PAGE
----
Public pension funds in US states are facing their worst year of losses in history,
exacerbating existing funding shortfalls and putting pressure on state governments to shore them up.
In the nine months to the end of September, the average state pension fund lost 14.8 per cent, according to
Northern Trust, a fund company. The loss has grown since, as financial markets slumped further in October.
The previous highest loss for state funds was 7.9 per cent for the full year in 2002.
California’s Calpers, the US’s biggest pension fund, last week reported a loss of 20 per cent of its
assets, or more than $40bn, between July 1 and October 20 this year.
State and local pension funds comprise a patchwork of 2,700 funds that manage $1,400bn on behalf of 21m
employees, including teachers, firefighters and other municipal workers.
About 40 per cent are underfunded, meaning that they would not be able to pay the future pensions that
employees have been promised. State governments have lifted pension benefits – a move that is politically
popular – but have often failed to put in more money to pay for them.
Richard Daley, mayor of Chicago, this year convened a taskforce to address the shortfalls in Illinois funds.
For example, funding for the Police Fund has fallen to less than 50 per cent.
A Chicago police officer told the Financial Times: “We are risking our lives here every day, but we have no
idea if the pension we have been guaranteed will be there when we retire.” The officer called on the city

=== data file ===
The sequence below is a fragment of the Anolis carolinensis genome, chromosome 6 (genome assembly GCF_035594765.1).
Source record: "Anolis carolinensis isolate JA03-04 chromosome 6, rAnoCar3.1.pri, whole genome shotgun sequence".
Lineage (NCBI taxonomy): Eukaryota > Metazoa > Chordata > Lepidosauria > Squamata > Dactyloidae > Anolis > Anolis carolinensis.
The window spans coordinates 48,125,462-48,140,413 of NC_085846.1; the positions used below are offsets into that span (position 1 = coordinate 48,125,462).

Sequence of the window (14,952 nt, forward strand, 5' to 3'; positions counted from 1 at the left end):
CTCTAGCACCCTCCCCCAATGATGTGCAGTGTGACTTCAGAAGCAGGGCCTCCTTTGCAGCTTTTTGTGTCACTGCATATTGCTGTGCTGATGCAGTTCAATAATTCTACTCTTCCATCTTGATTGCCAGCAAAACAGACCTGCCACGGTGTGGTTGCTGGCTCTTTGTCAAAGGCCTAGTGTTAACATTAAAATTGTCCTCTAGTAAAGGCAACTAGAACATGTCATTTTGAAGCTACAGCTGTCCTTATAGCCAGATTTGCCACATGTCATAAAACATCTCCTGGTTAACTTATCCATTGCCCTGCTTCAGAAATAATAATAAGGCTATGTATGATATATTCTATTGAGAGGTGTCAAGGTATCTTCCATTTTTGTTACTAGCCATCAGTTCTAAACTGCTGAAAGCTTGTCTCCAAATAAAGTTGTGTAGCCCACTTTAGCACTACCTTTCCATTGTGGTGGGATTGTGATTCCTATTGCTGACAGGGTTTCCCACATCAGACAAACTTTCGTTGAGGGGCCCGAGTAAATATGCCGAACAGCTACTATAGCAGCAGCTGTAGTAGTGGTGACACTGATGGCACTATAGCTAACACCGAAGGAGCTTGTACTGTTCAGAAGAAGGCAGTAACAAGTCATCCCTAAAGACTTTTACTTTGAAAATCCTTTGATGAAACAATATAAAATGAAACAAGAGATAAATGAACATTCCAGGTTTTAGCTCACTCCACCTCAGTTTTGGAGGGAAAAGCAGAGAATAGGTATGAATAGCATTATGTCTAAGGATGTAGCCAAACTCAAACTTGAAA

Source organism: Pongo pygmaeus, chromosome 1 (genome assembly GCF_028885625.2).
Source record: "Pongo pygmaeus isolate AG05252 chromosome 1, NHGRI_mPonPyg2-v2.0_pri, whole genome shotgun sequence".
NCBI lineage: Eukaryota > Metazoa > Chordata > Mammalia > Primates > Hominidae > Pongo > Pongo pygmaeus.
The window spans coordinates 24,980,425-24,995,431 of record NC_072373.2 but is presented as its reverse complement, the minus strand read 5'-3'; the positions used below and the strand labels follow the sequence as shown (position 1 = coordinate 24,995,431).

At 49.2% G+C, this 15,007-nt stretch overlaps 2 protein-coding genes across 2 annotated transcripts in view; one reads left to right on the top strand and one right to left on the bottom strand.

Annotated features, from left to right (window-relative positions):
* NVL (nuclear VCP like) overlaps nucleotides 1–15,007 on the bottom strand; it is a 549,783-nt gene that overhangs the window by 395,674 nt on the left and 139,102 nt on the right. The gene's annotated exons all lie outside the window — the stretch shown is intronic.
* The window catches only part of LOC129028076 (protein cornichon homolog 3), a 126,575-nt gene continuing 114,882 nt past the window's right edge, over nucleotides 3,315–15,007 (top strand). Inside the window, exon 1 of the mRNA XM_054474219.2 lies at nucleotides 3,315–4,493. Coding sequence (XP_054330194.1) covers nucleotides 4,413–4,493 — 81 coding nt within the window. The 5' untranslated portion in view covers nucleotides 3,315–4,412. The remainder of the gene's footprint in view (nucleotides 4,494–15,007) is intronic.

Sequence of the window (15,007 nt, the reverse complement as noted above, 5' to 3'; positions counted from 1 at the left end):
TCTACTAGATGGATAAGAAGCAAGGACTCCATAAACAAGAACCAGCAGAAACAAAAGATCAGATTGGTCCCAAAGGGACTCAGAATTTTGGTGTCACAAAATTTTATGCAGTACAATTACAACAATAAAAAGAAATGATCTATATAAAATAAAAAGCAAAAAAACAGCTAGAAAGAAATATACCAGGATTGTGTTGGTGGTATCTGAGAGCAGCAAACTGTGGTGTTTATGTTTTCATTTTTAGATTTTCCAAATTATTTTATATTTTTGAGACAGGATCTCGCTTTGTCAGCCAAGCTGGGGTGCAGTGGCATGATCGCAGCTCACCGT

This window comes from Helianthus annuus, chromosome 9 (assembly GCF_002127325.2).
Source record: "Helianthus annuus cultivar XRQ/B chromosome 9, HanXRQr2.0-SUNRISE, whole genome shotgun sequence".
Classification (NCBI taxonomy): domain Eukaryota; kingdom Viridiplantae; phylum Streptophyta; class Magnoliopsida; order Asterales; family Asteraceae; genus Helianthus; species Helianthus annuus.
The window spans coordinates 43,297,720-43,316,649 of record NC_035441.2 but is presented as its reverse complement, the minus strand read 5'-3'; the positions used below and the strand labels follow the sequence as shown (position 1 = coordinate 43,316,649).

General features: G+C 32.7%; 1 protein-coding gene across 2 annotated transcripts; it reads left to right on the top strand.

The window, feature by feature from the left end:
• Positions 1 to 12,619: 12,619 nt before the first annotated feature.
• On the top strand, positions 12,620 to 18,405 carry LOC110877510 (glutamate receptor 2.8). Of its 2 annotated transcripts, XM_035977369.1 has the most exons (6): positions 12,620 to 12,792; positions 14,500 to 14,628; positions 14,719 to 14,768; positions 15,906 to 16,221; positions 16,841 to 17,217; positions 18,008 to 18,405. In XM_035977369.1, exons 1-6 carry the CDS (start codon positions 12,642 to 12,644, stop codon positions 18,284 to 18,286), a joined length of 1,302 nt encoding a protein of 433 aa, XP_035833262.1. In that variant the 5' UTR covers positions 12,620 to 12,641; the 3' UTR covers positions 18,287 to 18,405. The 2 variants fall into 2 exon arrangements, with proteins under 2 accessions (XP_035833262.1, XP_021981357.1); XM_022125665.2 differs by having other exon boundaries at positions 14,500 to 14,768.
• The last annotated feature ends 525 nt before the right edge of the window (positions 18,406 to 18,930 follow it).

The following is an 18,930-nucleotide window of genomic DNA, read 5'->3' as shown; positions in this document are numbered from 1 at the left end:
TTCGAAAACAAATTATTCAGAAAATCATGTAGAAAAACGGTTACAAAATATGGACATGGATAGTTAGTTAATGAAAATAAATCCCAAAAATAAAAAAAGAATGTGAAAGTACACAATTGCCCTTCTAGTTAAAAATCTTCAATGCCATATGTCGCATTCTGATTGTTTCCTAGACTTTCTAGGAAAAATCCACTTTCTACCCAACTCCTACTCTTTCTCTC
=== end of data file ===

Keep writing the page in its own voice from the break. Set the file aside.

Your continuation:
to start contributing more to the fund.
Susan Uhran, managing director of the Pew Center on the states, said: “They [the states] will have to
increase their annual contributions, and they may also ask employees to lift their contributions too.”
“This is going to be a vicious cycle of pressure on pension funds,” said Greg Pai, managing director of
Paradigm, a money manager. “They have previously looked to state and corporate subsidies, but . . . [state
governments] have lower tax revenue and are under pressure to cut costs.”
Many states face their own budget crunches, and members of Congress are pushing for a second fiscal stimulus
package, in part to alleviate some of the pressures on state funding. Nancy Pelosi, speaker of the House of
Representatives, cited money lost from pension funds in her push this month for the $150bn second stimulus.
But the funds themselves have limited options, said Mr Pai. Many are under pressure to move away from shares
into less risky investments, but that would mean reducing returns.
Critics say the underfunding is worse than official data show. The calculation is based on an assumption of
annual returns of 8 per cent, but few funds will reach that in the next few years.